by Stefano Quintarelli, Italian MP.

The Internet is the immaterial dimension of existence, in which we hold social and economical relationships. It is not alternative nor complementary to the material dimension, likewise length is not alternative nor complementary to depth.

The Internet economy not only is generally associated with zero marginal costs but it is also real-time and interconnected, allowing for zero frictions and positive feedbacks at a global level which are paramount conditions to the forming of global monopolies or oligopolies.
The immaterial is rapidly becoming THE user interface of the material dimension allowing for a replacement of local, fragmented, slow material intermediaries (which build a local socioeconomical fabric) with global, fast, monopolists/oligpolists immaterial intermediaries (eroding the local fabric).
States observe the (concentrated) missing tax revenues, but those are just a tiny portion of the overall (distributed) value that is flowing away from many local intermediaries, through the immaterial dimension, to few global intermediaries in tax heavens.

Not only the new global immaterial intermediaries are favoured by zero marginal costs and realtime, interconnected positive feedbacks (based on deflationary technologies) but also by a light touch regulation which has no equivalence in the material dimensions (other segments are subject to pro-competitive ex-ante regulation in order to maximize customers contendability and consumers warranties).

They tend to acquire significant market power thanks to traditional scale and scope economies cooupled with a careful exploitation of  network effects and users lock-in mechanisms. As a consequence competition grows, in an extremely predominant way, FOR the market and not IN the market looking for world dominance where “winner takes it all”. A second effect is that venture capital funding tends to a concentrate geographically and on few prospected winners.

The digital evolution is leading a fundamental change in our economy for which the EU plays at with major structural disadvantages in the immaterial dimension. (think for example of regulatory, market and cultural fragmentation posing a limit in the dimension and speed for a EU company to reach a market size  compared to a similar company in a more homogeneous market like the US or China).

Socially desirable targets are diverging from actual developments in part due to a regulatory framework not fit to the purpose of dealing with the intrinsic characteristics of the immaterial dimension.
As a consequence, there are many reactive initiatives conducted in civil courts and antitrust authorities throughout Europe.  We can foresee the latent risk that, eventually, a sharp outcome of an EU competition case against a monopolist or some resolution approved by the Parliament  might distract from the more general pattern of economy re-intermediation and instill a false sense of confidence.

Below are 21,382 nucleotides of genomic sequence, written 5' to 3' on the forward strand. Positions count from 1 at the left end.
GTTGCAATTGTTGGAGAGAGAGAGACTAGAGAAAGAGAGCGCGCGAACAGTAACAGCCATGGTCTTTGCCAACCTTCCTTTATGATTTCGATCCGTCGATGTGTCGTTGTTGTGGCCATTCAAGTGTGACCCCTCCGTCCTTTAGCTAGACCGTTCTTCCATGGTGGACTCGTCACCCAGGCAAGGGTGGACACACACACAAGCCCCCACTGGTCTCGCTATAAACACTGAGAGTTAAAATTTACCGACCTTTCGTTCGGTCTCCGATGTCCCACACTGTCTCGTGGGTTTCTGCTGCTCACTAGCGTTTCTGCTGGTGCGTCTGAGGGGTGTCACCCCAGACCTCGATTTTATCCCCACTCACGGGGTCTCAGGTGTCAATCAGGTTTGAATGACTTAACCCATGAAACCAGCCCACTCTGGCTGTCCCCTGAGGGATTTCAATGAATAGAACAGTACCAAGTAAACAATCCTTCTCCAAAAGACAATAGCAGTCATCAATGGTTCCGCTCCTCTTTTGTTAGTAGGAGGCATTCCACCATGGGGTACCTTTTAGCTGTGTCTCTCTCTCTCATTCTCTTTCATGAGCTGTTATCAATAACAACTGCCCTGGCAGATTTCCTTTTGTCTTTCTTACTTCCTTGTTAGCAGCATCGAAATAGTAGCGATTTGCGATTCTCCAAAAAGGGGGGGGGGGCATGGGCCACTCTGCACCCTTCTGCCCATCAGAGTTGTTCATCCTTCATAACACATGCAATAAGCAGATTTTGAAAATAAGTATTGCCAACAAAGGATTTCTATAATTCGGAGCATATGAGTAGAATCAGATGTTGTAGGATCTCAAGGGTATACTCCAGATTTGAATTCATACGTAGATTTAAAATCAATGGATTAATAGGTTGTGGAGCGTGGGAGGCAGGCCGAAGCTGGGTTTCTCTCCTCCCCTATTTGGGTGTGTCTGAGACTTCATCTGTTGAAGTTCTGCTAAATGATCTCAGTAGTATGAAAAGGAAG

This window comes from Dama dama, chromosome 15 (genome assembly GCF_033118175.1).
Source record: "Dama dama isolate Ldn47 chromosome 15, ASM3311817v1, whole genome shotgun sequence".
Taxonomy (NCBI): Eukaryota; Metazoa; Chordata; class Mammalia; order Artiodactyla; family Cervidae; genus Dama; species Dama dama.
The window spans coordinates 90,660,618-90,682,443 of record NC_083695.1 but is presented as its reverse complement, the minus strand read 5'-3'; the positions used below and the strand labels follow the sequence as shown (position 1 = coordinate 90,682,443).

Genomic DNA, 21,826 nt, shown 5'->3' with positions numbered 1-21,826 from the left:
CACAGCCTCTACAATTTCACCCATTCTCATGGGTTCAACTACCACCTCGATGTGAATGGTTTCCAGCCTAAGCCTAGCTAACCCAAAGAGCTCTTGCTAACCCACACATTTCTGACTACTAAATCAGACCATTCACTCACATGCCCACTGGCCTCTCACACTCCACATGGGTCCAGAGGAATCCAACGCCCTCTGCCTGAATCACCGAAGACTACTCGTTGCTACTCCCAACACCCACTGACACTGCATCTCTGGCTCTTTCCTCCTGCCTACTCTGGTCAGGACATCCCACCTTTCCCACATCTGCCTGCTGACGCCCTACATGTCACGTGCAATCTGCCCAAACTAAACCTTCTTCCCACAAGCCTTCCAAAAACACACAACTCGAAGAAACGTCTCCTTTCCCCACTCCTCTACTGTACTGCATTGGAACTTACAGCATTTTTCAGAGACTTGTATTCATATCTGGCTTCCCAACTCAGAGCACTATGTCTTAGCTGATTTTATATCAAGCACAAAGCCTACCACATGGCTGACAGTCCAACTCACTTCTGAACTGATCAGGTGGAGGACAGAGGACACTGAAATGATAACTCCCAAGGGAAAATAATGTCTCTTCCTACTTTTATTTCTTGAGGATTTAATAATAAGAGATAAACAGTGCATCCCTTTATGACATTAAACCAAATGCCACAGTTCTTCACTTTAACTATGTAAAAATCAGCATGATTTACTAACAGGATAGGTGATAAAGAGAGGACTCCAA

EU Communications regulations  may act ex-ante imposing pro-competitive and antitrust-inspired conditions, even asymmetric regulations in case of SMP, but only on predetermined, well defined markets which do not include online services.

Antitrust ex-post interventions require many years to reach to a final decision loosing its deterrent effect as in the meanwhile the company may have well grown 10x or 100x.

This is a fundamental trend that will last a long period of time determining damages to the EU economy in the material dimension as well as the immaterial. It will reduce the capacity of the EU to pursue the finalities of growth and welfare that correspond to the values and the inspiration of the Union, impacting also upon the sovereignity of the Union and of the member states.

I believe we need to reverse the present trend of disintermediation of the EU economy and its reintermediation by global well-established players by

  • stimulating well financed digital entrepreneurship in Europe,
  • building a regulatory environment capable of fast reaction to the emergence of monopolistic players
  • ensuring for EU companies the possibility to an effective access to the markets

so that EU companies can participate in a vibrant competition IN the markets and not just FOR the markets.

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